Passwords are often more associated with individual and consumer cyber security, but they are an essential part of an organisation's overall security posture. For example, you wouldn't leave the windows open overnight as this would allow easy access into the building for thieves. In the same way, a weak password offers cyber attackers easy access to your corporate infrastructure, after which they can use these credentials to escalate permissions until they granted themselves administration privileges, at which point the risk of financial and reputational damage becomes truly serious!
The finance sector is required to have one of the most sophisticated cyber security postures in the world, with bureaus, banks, finance companies and insurers working closely with their technology partners to ensure sensitive financial data is managed, stored and transferred, with a stringent range of international security standards that must be adhered to at all times. However, cyber criminals have demonstrated repeatedly that they are constantly working to breach even the most sophisticated security ecosystems, devising new ways to exploit both technological vulnerabilities and human error.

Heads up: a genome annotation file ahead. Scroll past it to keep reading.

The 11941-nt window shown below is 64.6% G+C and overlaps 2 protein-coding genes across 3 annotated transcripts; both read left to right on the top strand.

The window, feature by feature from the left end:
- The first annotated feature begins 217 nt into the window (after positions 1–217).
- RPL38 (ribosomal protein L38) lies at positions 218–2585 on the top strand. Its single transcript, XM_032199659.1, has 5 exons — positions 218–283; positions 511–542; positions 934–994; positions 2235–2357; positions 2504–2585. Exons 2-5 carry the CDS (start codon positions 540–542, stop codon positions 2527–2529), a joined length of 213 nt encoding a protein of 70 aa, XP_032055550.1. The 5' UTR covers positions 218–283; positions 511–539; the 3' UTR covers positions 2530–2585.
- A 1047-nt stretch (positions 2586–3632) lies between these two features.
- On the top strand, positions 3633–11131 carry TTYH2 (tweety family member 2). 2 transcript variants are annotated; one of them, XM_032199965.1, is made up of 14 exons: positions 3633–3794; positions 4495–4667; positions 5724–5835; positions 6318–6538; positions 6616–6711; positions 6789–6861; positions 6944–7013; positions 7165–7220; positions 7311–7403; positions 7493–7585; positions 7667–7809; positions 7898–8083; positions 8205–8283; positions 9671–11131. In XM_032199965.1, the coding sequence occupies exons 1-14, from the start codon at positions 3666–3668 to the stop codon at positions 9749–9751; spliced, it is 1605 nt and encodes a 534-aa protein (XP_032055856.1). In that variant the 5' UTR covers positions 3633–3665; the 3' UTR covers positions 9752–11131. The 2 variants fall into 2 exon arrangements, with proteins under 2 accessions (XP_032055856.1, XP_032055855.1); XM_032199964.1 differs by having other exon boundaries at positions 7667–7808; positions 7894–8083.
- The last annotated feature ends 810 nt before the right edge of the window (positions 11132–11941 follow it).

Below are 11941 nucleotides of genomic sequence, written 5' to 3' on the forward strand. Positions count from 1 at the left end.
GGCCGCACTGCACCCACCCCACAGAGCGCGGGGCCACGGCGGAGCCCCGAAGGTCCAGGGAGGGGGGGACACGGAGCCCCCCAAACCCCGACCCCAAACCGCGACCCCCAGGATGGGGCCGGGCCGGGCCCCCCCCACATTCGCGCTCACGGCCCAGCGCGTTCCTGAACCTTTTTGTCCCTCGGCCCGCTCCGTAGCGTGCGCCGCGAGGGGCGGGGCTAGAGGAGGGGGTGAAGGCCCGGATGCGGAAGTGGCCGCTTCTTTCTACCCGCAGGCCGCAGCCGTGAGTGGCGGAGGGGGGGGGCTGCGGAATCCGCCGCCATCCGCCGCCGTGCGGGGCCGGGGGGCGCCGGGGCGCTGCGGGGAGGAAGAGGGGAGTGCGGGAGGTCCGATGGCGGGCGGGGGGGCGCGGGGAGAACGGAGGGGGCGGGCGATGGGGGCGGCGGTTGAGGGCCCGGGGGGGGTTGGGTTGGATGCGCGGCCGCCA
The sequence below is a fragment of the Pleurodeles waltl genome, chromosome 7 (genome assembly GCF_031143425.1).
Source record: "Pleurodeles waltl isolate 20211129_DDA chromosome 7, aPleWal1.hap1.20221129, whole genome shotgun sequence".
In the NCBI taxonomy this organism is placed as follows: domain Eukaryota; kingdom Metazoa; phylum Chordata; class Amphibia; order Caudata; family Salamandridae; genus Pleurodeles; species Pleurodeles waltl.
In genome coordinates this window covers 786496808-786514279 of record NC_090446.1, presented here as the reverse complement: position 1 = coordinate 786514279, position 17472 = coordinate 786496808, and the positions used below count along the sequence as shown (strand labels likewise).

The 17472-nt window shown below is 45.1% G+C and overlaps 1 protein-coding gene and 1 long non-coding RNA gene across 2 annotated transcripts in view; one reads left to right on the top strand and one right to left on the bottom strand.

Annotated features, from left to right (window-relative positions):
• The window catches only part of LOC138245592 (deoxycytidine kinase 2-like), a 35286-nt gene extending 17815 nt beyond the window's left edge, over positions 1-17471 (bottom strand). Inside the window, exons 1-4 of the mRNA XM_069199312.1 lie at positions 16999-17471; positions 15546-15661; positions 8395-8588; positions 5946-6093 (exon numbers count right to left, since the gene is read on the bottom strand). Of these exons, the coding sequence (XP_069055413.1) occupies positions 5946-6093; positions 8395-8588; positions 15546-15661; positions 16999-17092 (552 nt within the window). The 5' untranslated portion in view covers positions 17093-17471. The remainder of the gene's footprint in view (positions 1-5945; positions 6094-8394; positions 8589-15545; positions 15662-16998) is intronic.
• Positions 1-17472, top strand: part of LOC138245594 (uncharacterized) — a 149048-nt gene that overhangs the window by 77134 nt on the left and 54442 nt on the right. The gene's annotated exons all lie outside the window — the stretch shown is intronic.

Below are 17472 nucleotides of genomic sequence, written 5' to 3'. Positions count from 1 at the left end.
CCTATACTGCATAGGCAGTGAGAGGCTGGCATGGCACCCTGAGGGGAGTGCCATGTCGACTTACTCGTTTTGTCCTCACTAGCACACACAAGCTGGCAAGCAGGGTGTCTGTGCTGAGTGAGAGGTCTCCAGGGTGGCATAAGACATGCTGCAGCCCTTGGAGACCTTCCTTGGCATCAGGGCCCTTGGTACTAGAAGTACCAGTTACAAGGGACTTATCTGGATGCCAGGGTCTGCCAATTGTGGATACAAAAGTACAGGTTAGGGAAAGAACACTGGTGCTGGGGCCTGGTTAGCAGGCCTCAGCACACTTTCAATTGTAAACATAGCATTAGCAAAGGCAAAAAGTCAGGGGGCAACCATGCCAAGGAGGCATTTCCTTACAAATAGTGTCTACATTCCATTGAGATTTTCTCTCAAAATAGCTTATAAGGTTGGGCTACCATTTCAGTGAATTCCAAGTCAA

All organisations store data, and regardless of whether it's a recipe or an algorithm, this data is an organisation's most prized asset, which is why hackers make it their target. The Cyber Security Breaches Survey 2019 from the Department for Digital, Culture, Media & Sport (DCMS) found that 32% of businesses identified cyber security breaches or attacks in the last 12 months, which have cost an average of £4,180 in lost data and assets
With the flexible office model slowly but surely supplanting the traditional working environments in favour of dynamic co-working spaces for a number of years now, we have seen many organisations reconsider the way they think about commercial real estate.